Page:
In order to support Sales Tax Configuration, there are a number of steps that must be followed by admins to build out revenue categories and corresponding taxes. This article provides detail on each item and an FAQ. In each section, you will find a link to a how-to article with more detailed steps and visuals.
A Revenue Category describes a source of an organization's revenue. Revenue Categories can be defined at the corporate level (org) and at the property level. The revenue management team defines these during onboarding with Thynk and ensures that every accounting category at the product level maps back to a corporate accounting category.
Ex. At the corporate level, the following revenue categories are defined:
Revenue Categories are defined at the organization level, while Accounting Categories are defined at the property level. This allows you to support both property level and corporate level revenue reporting.
Learn more about how to create revenue categories and assign them to accounting categories here.
Across the tax jurisdictions for each property in an org, admins should gather a set of all applicable taxes. As an example, an org with two properties in NY State may have the following taxes:
NY State Sales Tax
NYC Sales Tax
NYC Occupancy Tax
NYC Convention Center Fee
Westchester County Occupancy Tax
Westchester County Sales Tax
At the tax level, the admin is responsible for the collecting the following:
If you wish to display details about the taxes on documents, this name will be shown.
Standard: This is any traditional tax that is implemented by a government agency
Service Fee: These are any resort fee/ service charges that are collected by the property as add on fees. Read more in the FAQ below
Currency taxes are a fixed currency amount (ex. $1.50 per room per night). When a tax is a currency, the Currency amount is required.
Percent taxes are a dynamic percentage amount (ex. 6.675%). When a tax is a percent, the percent amount is required.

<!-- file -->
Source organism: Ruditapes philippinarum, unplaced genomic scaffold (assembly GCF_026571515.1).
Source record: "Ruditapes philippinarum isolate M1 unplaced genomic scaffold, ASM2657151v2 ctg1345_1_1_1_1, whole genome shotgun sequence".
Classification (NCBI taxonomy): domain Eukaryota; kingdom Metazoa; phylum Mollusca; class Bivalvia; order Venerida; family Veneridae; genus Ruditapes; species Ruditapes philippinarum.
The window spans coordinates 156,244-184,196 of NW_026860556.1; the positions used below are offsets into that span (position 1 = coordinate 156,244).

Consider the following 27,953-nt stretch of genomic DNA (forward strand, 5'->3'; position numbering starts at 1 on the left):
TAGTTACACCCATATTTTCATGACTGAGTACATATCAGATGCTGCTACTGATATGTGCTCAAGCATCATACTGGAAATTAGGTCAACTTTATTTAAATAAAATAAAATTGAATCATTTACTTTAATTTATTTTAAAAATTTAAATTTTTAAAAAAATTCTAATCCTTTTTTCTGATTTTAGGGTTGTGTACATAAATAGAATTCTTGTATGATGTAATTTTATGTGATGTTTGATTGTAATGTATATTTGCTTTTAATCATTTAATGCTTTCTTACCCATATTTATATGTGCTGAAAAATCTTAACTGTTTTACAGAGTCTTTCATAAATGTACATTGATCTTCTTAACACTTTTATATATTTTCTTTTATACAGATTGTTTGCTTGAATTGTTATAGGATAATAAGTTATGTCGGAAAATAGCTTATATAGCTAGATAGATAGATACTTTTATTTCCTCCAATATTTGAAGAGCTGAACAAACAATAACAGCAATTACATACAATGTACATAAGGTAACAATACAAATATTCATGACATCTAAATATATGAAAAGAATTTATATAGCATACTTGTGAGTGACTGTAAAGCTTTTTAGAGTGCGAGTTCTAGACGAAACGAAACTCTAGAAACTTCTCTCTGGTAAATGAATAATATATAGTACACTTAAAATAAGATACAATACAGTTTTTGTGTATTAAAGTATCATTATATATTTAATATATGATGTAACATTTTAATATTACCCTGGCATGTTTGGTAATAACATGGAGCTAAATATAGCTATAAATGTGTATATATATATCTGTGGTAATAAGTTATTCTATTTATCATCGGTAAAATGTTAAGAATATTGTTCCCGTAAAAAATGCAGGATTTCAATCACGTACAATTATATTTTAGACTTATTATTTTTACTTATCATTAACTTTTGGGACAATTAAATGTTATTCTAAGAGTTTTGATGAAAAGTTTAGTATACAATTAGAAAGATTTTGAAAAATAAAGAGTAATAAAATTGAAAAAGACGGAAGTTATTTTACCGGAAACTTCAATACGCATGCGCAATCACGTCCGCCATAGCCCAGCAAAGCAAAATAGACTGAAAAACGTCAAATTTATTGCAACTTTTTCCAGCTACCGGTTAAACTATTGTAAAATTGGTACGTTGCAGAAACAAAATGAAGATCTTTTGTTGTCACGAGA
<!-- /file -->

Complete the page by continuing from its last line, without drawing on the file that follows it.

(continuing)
If a tax is compounding, then the tax is applied to a product subtotal that includes the application of any previous taxes. The order of application is set at the tax rule.
This is only relevant on percentage taxes.
Service Fee Exclusive
If a tax should not be applied to any service fees (taxes of type = service fee), check this box. A good example is Occupancy Tax, which is typically only applied to the room rate and not service fees. Sales tax, meanwhile, may be applied to all service fees.
This field is set manually once taxes have been applied to a booking to ensure that they are not changed while active. If we didn’t have this rule, we would lose historical tax data and possibly recalculate amounts on bookings after customers had already paid.
Learn more about how to manage taxes here.
Once you’ve built your taxes, the next step is to build Tax Groups. If you operate multiple properties in the same tax jurisdiction, they can share a set of tax groups.
By default, there will be two tax types that admins can create groups for: Default and Exempt. However, an org may have different types of exemptions (ex. Government vs. Nonprofit). During onboarding, you can create additional tax group types.
At the tax group level, the admin defines:
Tax Group Type
Default options are Default/Exempt but any values added during configuration will show here
Start Date/ End Date (optional)
If you have a start date or end date on a tax group, then the tax group will never be applied to bookings outside of those dates